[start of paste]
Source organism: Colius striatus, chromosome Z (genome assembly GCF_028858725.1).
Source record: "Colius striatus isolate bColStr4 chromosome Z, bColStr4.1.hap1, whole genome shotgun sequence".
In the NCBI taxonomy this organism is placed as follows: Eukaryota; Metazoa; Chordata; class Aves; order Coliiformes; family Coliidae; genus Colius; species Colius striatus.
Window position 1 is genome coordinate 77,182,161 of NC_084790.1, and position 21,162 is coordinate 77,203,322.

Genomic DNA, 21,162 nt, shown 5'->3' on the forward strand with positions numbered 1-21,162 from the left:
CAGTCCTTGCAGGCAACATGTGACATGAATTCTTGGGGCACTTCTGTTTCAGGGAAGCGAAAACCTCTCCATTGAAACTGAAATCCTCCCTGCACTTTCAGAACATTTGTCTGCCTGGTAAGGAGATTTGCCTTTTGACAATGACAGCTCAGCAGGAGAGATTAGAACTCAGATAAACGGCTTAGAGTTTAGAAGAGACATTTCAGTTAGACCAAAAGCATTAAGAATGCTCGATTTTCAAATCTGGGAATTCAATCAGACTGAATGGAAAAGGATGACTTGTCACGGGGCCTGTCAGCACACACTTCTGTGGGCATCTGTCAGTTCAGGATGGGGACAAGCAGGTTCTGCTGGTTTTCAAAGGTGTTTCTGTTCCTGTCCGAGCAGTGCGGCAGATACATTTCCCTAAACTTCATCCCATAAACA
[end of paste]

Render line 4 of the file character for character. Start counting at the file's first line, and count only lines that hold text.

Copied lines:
Window position 1 is genome coordinate 77,182,161 of NC_084790.1, and position 21,162 is coordinate 77,203,322.